Thursday, July 09, 2009

So the Price of Oil Has Gone Down...

Should we Blame The Speculators! - (Well I wanted it to be a question....)

People want to blame speculators for rising prices. Just doesn't work that way. Here's a history lesson for you.
In the past, dictators like Stalin killed peasants for hoarding food.
Was that really why there was famine in the old Soviet Union? Or did government controls really quash the economy?

Today the issue isn't food prices - well not in America it isn't - it is the price of oil. So are speculators to blame? What about when the price was going to 100 dollars a barrel? Was that caused by speculation?
In testimony to the U.S. Senate in April 2008, Chief Economist Jeffrey Harris said the run-up of oil prices past $100 a barrel was due to increased demand, not speculators.

"There is little evidence speculative positions are systematically driving up crude oil prices," Harris concluded.

For that study, the [Commodity Futures Trading Commission (CFTC)] sifted through millions of trading records available only to the agency. It found that when news hits the energy markets, commercial traders at airlines, oil companies and utilities are the first to react, with financial traders following. The researchers found no evidence of things going the other way around, with speculators driving up prices and nervous commercial traders piling in to protect themselves.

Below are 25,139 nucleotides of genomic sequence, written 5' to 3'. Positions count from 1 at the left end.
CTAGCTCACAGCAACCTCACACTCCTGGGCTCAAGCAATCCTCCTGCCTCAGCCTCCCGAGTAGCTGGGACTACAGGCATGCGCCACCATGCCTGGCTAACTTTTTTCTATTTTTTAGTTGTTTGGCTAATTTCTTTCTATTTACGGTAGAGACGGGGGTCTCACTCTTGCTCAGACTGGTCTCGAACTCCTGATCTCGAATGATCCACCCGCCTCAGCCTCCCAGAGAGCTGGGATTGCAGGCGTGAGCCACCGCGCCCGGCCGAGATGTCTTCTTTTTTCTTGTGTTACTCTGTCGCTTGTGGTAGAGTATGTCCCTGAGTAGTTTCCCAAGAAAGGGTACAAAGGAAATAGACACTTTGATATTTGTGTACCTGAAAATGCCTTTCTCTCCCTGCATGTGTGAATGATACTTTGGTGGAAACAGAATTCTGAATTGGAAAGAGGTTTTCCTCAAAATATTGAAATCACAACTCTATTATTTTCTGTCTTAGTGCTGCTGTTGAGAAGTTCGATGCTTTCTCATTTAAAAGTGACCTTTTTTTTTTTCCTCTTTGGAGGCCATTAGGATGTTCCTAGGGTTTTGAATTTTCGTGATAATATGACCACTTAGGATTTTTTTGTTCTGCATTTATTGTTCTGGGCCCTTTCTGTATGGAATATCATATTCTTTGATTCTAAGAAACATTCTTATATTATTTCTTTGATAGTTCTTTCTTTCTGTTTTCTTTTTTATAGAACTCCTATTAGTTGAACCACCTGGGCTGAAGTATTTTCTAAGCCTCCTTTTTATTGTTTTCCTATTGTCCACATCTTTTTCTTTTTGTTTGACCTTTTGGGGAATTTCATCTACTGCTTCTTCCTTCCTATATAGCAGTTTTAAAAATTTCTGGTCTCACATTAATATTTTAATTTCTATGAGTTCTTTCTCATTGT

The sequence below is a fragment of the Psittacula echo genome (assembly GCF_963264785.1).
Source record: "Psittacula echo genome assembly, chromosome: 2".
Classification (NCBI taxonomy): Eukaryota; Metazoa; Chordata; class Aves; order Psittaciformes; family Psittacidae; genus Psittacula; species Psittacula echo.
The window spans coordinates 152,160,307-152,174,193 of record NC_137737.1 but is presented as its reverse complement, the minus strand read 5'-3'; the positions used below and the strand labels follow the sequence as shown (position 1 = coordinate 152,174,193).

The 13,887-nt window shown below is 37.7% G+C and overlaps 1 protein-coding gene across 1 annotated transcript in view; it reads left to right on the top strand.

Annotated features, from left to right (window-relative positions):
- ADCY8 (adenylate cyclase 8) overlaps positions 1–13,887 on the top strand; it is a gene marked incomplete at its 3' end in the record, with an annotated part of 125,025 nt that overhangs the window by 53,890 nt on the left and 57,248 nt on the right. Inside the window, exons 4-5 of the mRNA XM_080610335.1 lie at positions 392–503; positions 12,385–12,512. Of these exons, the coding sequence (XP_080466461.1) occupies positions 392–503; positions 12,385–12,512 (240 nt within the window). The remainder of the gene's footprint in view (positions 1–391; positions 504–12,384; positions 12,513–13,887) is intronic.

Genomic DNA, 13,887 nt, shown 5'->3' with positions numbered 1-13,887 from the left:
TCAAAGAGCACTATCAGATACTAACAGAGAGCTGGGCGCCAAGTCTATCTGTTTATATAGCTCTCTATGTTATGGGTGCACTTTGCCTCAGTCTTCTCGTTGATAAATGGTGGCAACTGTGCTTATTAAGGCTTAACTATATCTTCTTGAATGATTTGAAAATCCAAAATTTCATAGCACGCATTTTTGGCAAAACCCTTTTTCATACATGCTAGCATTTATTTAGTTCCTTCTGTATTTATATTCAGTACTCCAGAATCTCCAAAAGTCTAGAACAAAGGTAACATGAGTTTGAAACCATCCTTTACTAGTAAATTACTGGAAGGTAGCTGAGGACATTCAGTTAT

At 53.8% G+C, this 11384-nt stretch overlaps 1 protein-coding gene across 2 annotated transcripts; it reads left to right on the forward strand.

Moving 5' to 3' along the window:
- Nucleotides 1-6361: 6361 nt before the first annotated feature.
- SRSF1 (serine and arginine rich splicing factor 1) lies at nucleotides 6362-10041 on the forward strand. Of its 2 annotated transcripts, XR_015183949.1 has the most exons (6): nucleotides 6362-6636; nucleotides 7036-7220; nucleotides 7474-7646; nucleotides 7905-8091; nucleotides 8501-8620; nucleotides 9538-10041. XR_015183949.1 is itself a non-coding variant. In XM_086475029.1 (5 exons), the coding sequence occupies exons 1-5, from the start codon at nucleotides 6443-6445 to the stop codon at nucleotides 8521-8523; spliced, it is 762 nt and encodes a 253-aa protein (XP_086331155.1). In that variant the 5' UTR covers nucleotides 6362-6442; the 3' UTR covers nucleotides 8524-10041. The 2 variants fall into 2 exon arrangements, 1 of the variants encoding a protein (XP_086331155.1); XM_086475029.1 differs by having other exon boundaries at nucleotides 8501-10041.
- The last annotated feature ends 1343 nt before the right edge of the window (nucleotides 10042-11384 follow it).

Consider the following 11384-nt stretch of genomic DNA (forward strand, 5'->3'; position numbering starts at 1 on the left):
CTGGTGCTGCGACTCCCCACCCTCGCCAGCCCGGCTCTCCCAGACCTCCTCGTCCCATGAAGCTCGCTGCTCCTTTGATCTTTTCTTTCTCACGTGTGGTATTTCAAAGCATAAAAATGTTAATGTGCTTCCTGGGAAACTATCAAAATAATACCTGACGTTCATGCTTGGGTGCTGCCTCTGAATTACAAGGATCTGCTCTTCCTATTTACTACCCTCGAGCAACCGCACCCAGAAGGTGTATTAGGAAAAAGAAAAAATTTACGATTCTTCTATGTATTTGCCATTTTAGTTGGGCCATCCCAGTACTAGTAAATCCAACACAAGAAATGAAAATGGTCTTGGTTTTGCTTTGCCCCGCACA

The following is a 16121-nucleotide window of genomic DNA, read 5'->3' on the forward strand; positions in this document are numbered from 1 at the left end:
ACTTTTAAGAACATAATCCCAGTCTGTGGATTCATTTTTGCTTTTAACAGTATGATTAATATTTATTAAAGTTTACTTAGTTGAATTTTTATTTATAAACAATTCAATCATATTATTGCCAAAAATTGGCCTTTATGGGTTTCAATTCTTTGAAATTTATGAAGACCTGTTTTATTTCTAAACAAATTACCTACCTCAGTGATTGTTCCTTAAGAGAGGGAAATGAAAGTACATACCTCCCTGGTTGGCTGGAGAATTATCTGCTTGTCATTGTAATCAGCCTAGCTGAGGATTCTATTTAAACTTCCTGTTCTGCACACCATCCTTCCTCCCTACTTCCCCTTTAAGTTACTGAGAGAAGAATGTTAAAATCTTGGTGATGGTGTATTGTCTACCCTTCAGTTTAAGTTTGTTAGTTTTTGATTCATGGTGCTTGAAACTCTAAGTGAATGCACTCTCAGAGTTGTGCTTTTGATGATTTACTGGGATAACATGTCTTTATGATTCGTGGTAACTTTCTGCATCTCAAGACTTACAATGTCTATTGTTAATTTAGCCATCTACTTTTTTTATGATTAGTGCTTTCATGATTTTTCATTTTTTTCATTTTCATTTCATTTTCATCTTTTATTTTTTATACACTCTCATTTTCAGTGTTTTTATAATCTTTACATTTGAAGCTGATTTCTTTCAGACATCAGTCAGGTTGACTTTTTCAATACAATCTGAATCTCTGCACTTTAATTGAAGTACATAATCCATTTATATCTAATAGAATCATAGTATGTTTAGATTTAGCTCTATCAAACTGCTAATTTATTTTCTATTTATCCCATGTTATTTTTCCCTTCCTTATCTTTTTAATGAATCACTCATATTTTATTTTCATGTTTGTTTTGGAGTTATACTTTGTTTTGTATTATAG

That isn't speculation - that is called hedging. Airlines and transport companies generally, and utilities dependent on oil are really sensitive to the price of oil and fuel. So they participate in the futures market in an effort to keep costs down. Do you think that is a bad idea?

Oh and prices will go up again. UBS ups oil price view for 2009 and 2010 - MarketWatch
UBS increased its oil price view for 2009 and 2010 to $70 a barrel from $51 this year and $58 next, citing second quarter prices coming in $10 a barrel higher than its forecast, declining inventories in the second half of 2009 and into 2010, a weakening dollar in 2010 and 2011, and the market's willingness for greater risk appetite.
Oh, and the falling dollar... Yuan deposes Dollar on China border in sign of future China is actually trying to do something to limit its exposure to US government insanity. (More on this later.)

But when prices go up again, late this year, and next, I know people will blame the speculators.

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